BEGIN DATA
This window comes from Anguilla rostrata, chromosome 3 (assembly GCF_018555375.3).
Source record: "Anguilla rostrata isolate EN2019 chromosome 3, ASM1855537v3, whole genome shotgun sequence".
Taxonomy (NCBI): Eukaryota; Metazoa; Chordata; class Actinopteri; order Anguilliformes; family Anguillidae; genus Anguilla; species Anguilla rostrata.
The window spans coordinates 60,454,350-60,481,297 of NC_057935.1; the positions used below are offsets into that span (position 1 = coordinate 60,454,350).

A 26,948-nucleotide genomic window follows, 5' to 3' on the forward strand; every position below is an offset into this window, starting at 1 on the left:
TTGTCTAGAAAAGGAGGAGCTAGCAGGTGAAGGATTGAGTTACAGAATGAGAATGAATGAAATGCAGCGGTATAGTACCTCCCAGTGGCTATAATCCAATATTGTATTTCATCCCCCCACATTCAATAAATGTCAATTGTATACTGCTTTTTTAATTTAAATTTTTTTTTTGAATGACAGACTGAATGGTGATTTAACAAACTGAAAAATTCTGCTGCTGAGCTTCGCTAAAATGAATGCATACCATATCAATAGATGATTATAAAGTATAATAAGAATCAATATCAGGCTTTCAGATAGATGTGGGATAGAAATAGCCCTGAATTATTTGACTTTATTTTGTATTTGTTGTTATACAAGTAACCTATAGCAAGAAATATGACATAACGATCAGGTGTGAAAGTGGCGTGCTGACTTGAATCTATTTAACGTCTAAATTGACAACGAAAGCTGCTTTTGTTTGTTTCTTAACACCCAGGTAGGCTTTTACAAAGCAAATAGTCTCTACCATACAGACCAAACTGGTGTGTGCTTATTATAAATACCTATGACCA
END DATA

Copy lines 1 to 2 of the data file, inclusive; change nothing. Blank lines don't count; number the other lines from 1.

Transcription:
This window comes from Anguilla rostrata, chromosome 3 (assembly GCF_018555375.3).
Source record: "Anguilla rostrata isolate EN2019 chromosome 3, ASM1855537v3, whole genome shotgun sequence".